It’s not often that we have an opportunity to praise state agencies during the Ducey administration… but this week we’re happy to be able to praise the Arizona Department of Transportation.

A couple weeks ago ADOT turned in their draft Electric Vehicle Infrastructure Deployment Plan to the Joint Office of Energy and Transportation. It took our consortium to couple of weeks to dive into the details and assess how good a job ADOT had done using the National Electric Vehicle Infrastructure Formula Program to help Arizonans. The Joint Office will review the draft plan and supply comments by Sept. 30. Changes may be made before the Sept. 30 approval date. 

We’re delighted to report that ADOT did a good job- a remarkable statement to be able to make about a state agency during the Ducey administration.

ADOT’s plan includes annual goals and an annual assessment that can lead to revisions as the agency believes necessary. In the first year, ADOT’s plan includes upgrading existing DC fast charging stations within one mile of Alternative Fuel Corridors and closing charging gaps with new stations.

Their plan also recommends that the Arizona Corporation Commission craft utility rates to offset the lifetime cost of the charging station. That’s important because utility rate plans that incentivize charging during off-peak hours can benefit both the EV owner through reduced costs and Arizona utilities through improved electrical grid utilization.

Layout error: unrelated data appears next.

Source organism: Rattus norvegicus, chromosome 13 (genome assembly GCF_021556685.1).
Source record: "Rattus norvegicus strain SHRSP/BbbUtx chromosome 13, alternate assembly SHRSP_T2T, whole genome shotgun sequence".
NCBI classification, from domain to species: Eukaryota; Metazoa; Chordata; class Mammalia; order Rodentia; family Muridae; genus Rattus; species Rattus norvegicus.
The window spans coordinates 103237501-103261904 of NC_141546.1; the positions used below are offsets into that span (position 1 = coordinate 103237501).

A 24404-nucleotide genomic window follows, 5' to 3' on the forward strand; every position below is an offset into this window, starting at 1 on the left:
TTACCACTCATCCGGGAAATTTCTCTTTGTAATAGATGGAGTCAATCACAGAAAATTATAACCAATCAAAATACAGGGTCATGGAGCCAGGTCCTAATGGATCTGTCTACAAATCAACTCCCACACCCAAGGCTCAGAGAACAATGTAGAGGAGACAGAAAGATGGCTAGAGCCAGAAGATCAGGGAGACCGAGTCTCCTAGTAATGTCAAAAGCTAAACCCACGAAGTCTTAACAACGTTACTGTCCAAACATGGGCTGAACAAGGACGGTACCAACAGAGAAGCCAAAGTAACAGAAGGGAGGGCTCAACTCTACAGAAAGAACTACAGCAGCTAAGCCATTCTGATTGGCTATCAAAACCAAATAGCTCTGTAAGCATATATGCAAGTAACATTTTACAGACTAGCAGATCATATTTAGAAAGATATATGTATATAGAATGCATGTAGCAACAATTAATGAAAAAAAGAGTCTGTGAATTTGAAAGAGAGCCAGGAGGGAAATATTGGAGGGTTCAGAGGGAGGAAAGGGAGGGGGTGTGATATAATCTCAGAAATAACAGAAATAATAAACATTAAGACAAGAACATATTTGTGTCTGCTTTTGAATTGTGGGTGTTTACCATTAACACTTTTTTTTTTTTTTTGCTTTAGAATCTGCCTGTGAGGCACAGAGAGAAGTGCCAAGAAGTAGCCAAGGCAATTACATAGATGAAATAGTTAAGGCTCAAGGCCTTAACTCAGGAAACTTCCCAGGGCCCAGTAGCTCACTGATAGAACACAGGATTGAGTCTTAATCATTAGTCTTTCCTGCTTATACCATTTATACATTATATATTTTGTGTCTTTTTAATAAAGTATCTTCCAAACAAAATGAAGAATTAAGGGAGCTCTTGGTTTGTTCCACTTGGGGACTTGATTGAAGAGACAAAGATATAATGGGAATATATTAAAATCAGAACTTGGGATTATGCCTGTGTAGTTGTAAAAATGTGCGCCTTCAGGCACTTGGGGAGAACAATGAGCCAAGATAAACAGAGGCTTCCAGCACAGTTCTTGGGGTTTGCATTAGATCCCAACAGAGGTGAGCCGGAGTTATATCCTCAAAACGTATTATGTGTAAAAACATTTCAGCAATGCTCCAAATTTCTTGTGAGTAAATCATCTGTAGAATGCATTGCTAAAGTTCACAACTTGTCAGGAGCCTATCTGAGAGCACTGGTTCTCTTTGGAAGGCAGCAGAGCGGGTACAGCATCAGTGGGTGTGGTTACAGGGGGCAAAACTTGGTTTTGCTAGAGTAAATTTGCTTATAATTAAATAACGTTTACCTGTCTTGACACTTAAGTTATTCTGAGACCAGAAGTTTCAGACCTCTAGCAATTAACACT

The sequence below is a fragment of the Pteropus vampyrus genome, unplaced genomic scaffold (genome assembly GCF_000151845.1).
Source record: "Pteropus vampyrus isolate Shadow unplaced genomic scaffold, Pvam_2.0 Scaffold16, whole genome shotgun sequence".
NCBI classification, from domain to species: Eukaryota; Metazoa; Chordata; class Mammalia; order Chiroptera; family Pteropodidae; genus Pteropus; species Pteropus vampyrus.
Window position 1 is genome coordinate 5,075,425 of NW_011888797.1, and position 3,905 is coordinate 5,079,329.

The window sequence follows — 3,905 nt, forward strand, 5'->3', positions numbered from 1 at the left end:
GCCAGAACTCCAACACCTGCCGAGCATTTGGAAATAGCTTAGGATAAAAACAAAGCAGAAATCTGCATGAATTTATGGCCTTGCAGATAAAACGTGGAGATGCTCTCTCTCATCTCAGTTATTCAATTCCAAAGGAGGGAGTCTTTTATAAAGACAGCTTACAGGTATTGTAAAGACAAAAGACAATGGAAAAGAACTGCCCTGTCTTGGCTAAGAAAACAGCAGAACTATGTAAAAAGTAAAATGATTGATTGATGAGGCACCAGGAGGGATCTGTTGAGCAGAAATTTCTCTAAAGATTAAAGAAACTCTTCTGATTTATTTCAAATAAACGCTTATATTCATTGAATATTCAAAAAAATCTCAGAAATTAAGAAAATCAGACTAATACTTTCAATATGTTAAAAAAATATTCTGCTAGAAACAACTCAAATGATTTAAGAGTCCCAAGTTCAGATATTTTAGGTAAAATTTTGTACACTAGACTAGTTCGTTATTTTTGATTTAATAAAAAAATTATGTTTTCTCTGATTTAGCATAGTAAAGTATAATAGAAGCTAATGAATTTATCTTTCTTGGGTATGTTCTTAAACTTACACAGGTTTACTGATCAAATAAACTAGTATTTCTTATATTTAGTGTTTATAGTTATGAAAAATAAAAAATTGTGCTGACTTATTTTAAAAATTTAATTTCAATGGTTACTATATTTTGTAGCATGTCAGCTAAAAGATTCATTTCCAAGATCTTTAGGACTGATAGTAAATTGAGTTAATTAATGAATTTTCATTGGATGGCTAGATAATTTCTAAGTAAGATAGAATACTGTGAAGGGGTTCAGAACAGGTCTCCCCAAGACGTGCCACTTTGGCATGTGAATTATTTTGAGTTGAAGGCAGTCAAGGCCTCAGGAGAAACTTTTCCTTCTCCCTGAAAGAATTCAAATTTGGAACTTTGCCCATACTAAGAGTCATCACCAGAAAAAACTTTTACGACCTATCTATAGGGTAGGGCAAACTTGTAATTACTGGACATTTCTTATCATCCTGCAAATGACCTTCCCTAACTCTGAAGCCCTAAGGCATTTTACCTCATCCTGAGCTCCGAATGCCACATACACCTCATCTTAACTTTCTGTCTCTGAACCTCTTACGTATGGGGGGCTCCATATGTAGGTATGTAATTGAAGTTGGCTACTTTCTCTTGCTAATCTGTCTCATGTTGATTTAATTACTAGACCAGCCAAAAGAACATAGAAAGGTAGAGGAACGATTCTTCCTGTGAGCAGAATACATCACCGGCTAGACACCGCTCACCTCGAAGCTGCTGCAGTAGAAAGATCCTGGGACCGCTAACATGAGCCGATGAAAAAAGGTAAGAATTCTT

The ADOT plan ADOT has six goals:

  • Reduce range anxiety by closing gaps in the EVSE network along Arizona’s Alternative Fuel Corridors.
  • Support the development of an EVSE network that is resilient, fair, accessible, and reliable.
  • Engage stakeholders and the public in the planning, development, and installation of EVSE.
  • Find potential new Alternative Fuel Corridor locations during the outreach process.
  • Use efficient contracting and procurement mechanisms to maximize the amount of infrastructure that can be built, consider future needs, and reduce risk to support the EVSE network’s long-term viability.
  • Use data and performance metrics to evaluate EVSE installation and operations to inform the development of program improvements

The bottom line is that ADOT’s plan sets the stage for the next administration to be successful in using National Electric Vehicle Infrastructure funds, helping more infrastructure to support faster market uptake of electric vehicles in Arizona.